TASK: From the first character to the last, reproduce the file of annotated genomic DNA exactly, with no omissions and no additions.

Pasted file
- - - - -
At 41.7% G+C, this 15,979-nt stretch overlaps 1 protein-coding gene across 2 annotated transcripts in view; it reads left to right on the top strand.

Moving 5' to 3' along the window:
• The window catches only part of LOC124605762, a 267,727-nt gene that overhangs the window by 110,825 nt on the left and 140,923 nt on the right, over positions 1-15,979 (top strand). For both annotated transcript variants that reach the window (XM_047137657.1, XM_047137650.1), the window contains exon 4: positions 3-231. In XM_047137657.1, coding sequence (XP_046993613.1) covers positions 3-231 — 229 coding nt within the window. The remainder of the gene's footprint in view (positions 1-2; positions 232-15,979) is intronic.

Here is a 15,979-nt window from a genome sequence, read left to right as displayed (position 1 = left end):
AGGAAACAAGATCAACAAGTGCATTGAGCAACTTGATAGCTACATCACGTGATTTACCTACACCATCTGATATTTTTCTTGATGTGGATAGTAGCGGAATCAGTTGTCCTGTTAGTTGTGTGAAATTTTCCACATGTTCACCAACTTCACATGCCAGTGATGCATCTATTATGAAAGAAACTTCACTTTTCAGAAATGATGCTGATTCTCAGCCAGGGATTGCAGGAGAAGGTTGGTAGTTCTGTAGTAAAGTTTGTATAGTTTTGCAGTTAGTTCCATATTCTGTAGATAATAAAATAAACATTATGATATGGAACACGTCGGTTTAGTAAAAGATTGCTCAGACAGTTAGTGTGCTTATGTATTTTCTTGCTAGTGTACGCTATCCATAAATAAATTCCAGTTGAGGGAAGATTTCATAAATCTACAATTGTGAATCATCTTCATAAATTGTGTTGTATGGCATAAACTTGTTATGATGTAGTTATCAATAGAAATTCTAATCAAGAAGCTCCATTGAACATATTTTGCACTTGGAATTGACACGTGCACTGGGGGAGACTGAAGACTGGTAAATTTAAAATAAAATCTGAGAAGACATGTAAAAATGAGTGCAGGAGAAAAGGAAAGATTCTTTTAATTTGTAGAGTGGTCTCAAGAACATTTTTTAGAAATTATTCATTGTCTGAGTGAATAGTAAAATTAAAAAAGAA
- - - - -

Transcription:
At 41.7% G+C, this 15,979-nt stretch overlaps 1 protein-coding gene across 2 annotated transcripts in view; it reads left to right on the top strand.

Moving 5' to 3' along the window:
• The window catches only part of LOC124605762, a 267,727-nt gene that overhangs the window by 110,825 nt on the left and 140,923 nt on the right, over positions 1-15,979 (top strand). For both annotated transcript variants that reach the window (XM_047137657.1, XM_047137650.1), the window contains exon 4: positions 3-231. In XM_047137657.1, coding sequence (XP_046993613.1) covers positions 3-231 — 229 coding nt within the window. The remainder of the gene's footprint in view (positions 1-2; positions 232-15,979) is intronic.

Here is a 15,979-nt window from a genome sequence, read left to right as displayed (position 1 = left end):
AGGAAACAAGATCAACAAGTGCATTGAGCAACTTGATAGCTACATCACGTGATTTACCTACACCATCTGATATTTTTCTTGATGTGGATAGTAGCGGAATCAGTTGTCCTGTTAGTTGTGTGAAATTTTCCACATGTTCACCAACTTCACATGCCAGTGATGCATCTATTATGAAAGAAACTTCACTTTTCAGAAATGATGCTGATTCTCAGCCAGGGATTGCAGGAGAAGGTTGGTAGTTCTGTAGTAAAGTTTGTATAGTTTTGCAGTTAGTTCCATATTCTGTAGATAATAAAATAAACATTATGATATGGAACACGTCGGTTTAGTAAAAGATTGCTCAGACAGTTAGTGTGCTTATGTATTTTCTTGCTAGTGTACGCTATCCATAAATAAATTCCAGTTGAGGGAAGATTTCATAAATCTACAATTGTGAATCATCTTCATAAATTGTGTTGTATGGCATAAACTTGTTATGATGTAGTTATCAATAGAAATTCTAATCAAGAAGCTCCATTGAACATATTTTGCACTTGGAATTGACACGTGCACTGGGGGAGACTGAAGACTGGTAAATTTAAAATAAAATCTGAGAAGACATGTAAAAATGAGTGCAGGAGAAAAGGAAAGATTCTTTTAATTTGTAGAGTGGTCTCAAGAACATTTTTTAGAAATTATTCATTGTCTGAGTGAATAGTAAAATTAAAAAAGAA